Friday, May 02, 2008

FAR Future, Episode 31: Quiet

First off, apologies for the long delay. My DSL crapped out Tuesday evening, and it was just fixed today.

Gas line #1Gas line #2Just for grins, this is what I had to contend with getting gas on the way home. BJs (a competitor to Sams) was selling gas for $3.49 to members today, and it’s anywhere from $3.55 to $3.79 at other stations nearby. (Who ever thought people would line up for $3.50 gas???)

Just to make life even more interesting, the pumps were running veerrrrrrrrryyyyy slloooooowwwwwwwllllyyyy. I didn’t have to stand around by myself, though; people want to talk to the guy with that strange-looking motorcycle.

Of course, half the vehicles at the pumps were trucks or SUVs, none of the cars were the size of my Civic, and I was the only one on a motorcycle… and on a beautiful day, no less. I suppose gas will have to go even higher to get people to really change their ways… although the guy in the Mustang GT in front of me was talking about getting his Shadow out of mothballs. He ought to — my DRZ gets over twice the gas mileage of his car.

Back to the story… FINALLY.



Saturday, October 19, 2013
Quiet


Whew. The phone calls and emails are finally tapering off. My 15 minutes of fame are running out, and not a moment too soon. While the job offers from various news services have been more interesting, none are offering what I’m making on my day job. But I could have all the extra income I want as a stringer.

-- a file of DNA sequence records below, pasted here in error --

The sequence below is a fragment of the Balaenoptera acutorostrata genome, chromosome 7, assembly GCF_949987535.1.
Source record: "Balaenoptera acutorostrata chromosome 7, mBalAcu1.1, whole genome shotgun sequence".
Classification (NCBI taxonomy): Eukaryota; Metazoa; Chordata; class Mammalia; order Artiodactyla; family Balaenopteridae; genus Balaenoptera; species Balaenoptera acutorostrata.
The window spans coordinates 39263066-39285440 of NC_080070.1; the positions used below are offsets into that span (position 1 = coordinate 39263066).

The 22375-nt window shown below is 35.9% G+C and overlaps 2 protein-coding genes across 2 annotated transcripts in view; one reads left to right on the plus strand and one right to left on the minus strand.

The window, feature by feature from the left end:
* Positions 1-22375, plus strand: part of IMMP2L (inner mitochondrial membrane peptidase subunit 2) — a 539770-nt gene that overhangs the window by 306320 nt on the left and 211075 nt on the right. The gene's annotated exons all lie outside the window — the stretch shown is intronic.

What’s not so fun is how everyone is using my work for ends that have little to do with water conflicts. A-list bloggers say “we” (as if I’m an A-lister… who’s this “we”?) have “schooled the tradmed” once again. The tradmed, perhaps as a little payback, has developed a narrative that identifies me as a “press secretary for the GCM.” Ick! And of course the fringers are spinning the whole thing as the True Militia defeating the National Guard (implication: “false militia”) in armed combat.

I don’t want to go on too long about this, but I have to admit that my opinion of the GCM as a bunch of armed yahoos was a bit off. Yeah, there are plenty of those folks — but there’s a core group, officers and foot soldiers, and they’re sharp. Plenty of military experience, and a few active reservists. It calls to mind the business owners in the Smokies and other rural places, who carefully cultivate an “ignert” front… all the better to fleece the “sophisticated” tourists. One of the officers is a state reprehensible representative, and I get the impression that many of the other leaders are politically connected as well. To describe the GCM as a covert branch of the state government might be paranoid, but it might also be true. Now if the “real” media would start ferreting out those connections and figure out just what’s going on…

Anyway, all that is finally slipping into my past. While the phone calls and such are cooling off, it has been plenty warm at FAR Manor for an October, with no cool-down in sight. A Bermuda high has stalled out and is pushing warm air up this way. The garden has been happy, especially since there’s been plenty of moisture coming up with the warm air. I’m thinking we might have moved our bed off the porch a little too soon. But we celebrated Daughter Dearest’s birthday earlier this week; The Boy came to stay the weekend too. First time in a number of years that we’ve all been together at the manor, and it was kind of nice. Well… no “kind of” about it. The Boy helped me finish up the firewood; we should have enough to get through the winter once it gets started. It helped that we had a few days of dry weather this week.